Project manager Mike Sterling, left, of equity co-owner Green Steel of Scottsdale, Ariz., Northumberland selectman Jim Tierney, and equity co-owner Bob Chapman of Chapman Scrap Metal Recycling of Milan, Gorham, and Berlin met on Tuesday, Nov. 5, on the site of the former Wausau and Groveton Paper Board mills in Groveton to discuss the buildings that are either ready to rent or sell and the expected timeline for further demolition work.
Photo by Edith Tucker. (click for larger version)
November 13, 2013GROVETON — Three of the newer buildings on the site of the former Wausau and Groveton Paper Board mills on the banks of the Upper Ammonoosuc River are ready either to rent or sell, explained Bob Chapman of Chapman Scrap Metal & Demolition in an informal meeting with selectman Jim Tierney and project manager Mike Stirling of Green Steel. Green Steel and Chapman share equity ownership.
Two adjacent warehouses, one of 40,000 square feet and the other 25,000-sq.ft., are ready to sell, Chapman explained. The interior space is open, allowing it to be tailored to a new owner's specifications. The so-called "co-gen building," 9,000-sq.-ft. of space that no longer has any co-gen equipment attached is also available. The interior of the two-story former Wausau offices, with a total of 35,000-sq.-ft. of floor space is being cleaned up now that its exterior has been buttoned up.
"We're hoping soon to get clearance from an independent third-party inspector now that the asbestos has been completely removed from the boiler building," Chapman said. The contractor took considerably longer than expected to get that part of the project done.
Once the inspector gives the green light, the adjacent buildings can be torn down, he said. The boiler building itself, including its two metal stacks, will come down last. Everything that is visible above the flat roof will have to be taken down by hand, Chapman explained.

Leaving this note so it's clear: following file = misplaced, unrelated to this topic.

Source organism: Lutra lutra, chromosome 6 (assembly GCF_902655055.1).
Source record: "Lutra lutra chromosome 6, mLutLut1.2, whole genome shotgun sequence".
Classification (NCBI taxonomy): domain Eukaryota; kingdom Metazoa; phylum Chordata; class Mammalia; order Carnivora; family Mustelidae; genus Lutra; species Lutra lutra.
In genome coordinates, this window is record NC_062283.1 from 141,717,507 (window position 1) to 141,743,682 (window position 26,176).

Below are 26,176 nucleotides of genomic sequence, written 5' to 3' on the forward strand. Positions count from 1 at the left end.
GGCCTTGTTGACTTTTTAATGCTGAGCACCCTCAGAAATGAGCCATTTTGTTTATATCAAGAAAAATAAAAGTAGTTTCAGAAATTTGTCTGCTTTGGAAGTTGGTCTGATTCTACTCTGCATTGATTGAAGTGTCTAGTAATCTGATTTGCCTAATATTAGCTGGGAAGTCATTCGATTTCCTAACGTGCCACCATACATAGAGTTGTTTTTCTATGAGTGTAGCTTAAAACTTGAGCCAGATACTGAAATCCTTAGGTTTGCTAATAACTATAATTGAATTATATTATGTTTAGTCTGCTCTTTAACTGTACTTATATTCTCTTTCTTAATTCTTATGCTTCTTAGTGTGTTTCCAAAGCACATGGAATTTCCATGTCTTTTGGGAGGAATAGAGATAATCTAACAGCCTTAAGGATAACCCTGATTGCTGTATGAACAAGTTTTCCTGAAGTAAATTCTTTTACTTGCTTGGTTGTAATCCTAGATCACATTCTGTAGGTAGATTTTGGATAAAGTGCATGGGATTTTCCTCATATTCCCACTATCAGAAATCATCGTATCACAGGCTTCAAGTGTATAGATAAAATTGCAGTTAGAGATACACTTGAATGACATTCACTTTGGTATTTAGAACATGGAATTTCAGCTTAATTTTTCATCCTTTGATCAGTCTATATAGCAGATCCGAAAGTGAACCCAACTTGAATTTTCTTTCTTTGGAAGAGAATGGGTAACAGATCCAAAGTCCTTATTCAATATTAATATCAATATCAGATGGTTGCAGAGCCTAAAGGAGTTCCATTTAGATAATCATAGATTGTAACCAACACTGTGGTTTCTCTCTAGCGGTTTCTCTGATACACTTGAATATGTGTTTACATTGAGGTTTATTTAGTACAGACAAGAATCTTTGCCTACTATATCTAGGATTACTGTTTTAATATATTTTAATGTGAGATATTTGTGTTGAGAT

Stirling pointed out that Chapman had come on site in April after he had had to dismiss a previous general contractor who not only did not go about the demolition and cleanup project in an orderly way but also mixed together materials, such as concrete and steel, that should have been kept separate.
"We've made good progress," Chapman said. Although he had hoped to have the site cleaned up by year's end that is not going to happen because of circumstances beyond his control. Unless the winter weather is unusually mild, it likely will be June 2014 before the site is completely cleared for new construction.
When Stirling was asked a for his reaction to the Sept. 27 report — "Groveton Mill Site: A Study of Business Enterprise to Occupy the Mill Site" completed by Business Planning Associates of Groton, Vt. — he replied that four of the five scenarios they described and analyzed were viable: controlled environment agriculture (CEA) for fish aquaculture or vegetable hydroponics; medicinal botanicals; distillery; and artisanal cheese creamery. Establishing a large commercial laundry does not appear to be feasible, but a small one might be an opportunity, depending on a number of factors, Stirling said.
"We've had prospective companies from Ohio and Canada come to take a look," he said.
The report was commissioned and funded by the North Country Council with a grant from the federal Economic Development Administration (EDA) of the Department of Commerce as well as support from the Neil and Louise Tillotson Fund.
Both Chapman and Stirling praised the indefatigable efforts of Benoit "Beno" Lamontagne, the Department of Resources and Economic Development (DRED)'s North Country economic development representative. Lamontagne, who is bi-lingual, has been focusing his attention on Canadian manufacturers, such as Bombardier, engaged in the public transportation and-or transit-related sector, subject to the Buy America Act that applies to purchases that use grants administered by the Federal Transit Authority (FTA) or Federal Highway Administration (FHWA).